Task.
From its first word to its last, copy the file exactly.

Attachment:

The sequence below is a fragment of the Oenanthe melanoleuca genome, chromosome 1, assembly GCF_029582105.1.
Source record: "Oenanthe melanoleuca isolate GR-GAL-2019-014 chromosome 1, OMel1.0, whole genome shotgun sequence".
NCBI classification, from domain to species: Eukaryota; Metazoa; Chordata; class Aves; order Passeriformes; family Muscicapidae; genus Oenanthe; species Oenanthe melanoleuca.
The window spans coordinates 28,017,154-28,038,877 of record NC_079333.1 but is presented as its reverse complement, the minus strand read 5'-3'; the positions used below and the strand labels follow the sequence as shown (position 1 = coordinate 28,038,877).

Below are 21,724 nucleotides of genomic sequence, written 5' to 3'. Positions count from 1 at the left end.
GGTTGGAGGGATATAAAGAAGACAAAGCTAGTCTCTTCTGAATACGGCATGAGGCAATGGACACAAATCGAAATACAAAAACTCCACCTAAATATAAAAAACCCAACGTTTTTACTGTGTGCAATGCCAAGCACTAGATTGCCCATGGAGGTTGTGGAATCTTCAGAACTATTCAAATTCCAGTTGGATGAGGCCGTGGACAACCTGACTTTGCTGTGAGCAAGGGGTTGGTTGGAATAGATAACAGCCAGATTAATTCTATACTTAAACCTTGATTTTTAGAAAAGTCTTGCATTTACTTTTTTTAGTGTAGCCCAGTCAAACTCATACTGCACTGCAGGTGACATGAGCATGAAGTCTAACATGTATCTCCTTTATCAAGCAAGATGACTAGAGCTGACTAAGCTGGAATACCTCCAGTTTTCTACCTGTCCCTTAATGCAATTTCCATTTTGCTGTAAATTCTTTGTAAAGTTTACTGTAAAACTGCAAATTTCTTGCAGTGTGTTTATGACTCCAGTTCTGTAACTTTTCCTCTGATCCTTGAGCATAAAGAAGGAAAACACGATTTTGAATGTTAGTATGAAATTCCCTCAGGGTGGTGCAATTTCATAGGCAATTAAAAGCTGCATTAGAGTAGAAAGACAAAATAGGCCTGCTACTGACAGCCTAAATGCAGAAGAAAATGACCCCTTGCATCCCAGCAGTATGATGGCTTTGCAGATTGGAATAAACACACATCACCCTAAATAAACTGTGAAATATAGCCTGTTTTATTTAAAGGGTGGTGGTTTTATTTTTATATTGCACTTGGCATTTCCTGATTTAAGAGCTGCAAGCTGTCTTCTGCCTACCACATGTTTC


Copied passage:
The sequence below is a fragment of the Oenanthe melanoleuca genome, chromosome 1, assembly GCF_029582105.1.
Source record: "Oenanthe melanoleuca isolate GR-GAL-2019-014 chromosome 1, OMel1.0, whole genome shotgun sequence".
NCBI classification, from domain to species: Eukaryota; Metazoa; Chordata; class Aves; order Passeriformes; family Muscicapidae; genus Oenanthe; species Oenanthe melanoleuca.
The window spans coordinates 28,017,154-28,038,877 of record NC_079333.1 but is presented as its reverse complement, the minus strand read 5'-3'; the positions used below and the strand labels follow the sequence as shown (position 1 = coordinate 28,038,877).

Below are 21,724 nucleotides of genomic sequence, written 5' to 3'. Positions count from 1 at the left end.
GGTTGGAGGGATATAAAGAAGACAAAGCTAGTCTCTTCTGAATACGGCATGAGGCAATGGACACAAATCGAAATACAAAAACTCCACCTAAATATAAAAAACCCAACGTTTTTACTGTGTGCAATGCCAAGCACTAGATTGCCCATGGAGGTTGTGGAATCTTCAGAACTATTCAAATTCCAGTTGGATGAGGCCGTGGACAACCTGACTTTGCTGTGAGCAAGGGGTTGGTTGGAATAGATAACAGCCAGATTAATTCTATACTTAAACCTTGATTTTTAGAAAAGTCTTGCATTTACTTTTTTTAGTGTAGCCCAGTCAAACTCATACTGCACTGCAGGTGACATGAGCATGAAGTCTAACATGTATCTCCTTTATCAAGCAAGATGACTAGAGCTGACTAAGCTGGAATACCTCCAGTTTTCTACCTGTCCCTTAATGCAATTTCCATTTTGCTGTAAATTCTTTGTAAAGTTTACTGTAAAACTGCAAATTTCTTGCAGTGTGTTTATGACTCCAGTTCTGTAACTTTTCCTCTGATCCTTGAGCATAAAGAAGGAAAACACGATTTTGAATGTTAGTATGAAATTCCCTCAGGGTGGTGCAATTTCATAGGCAATTAAAAGCTGCATTAGAGTAGAAAGACAAAATAGGCCTGCTACTGACAGCCTAAATGCAGAAGAAAATGACCCCTTGCATCCCAGCAGTATGATGGCTTTGCAGATTGGAATAAACACACATCACCCTAAATAAACTGTGAAATATAGCCTGTTTTATTTAAAGGGTGGTGGTTTTATTTTTATATTGCACTTGGCATTTCCTGATTTAAGAGCTGCAAGCTGTCTTCTGCCTACCACATGTTTC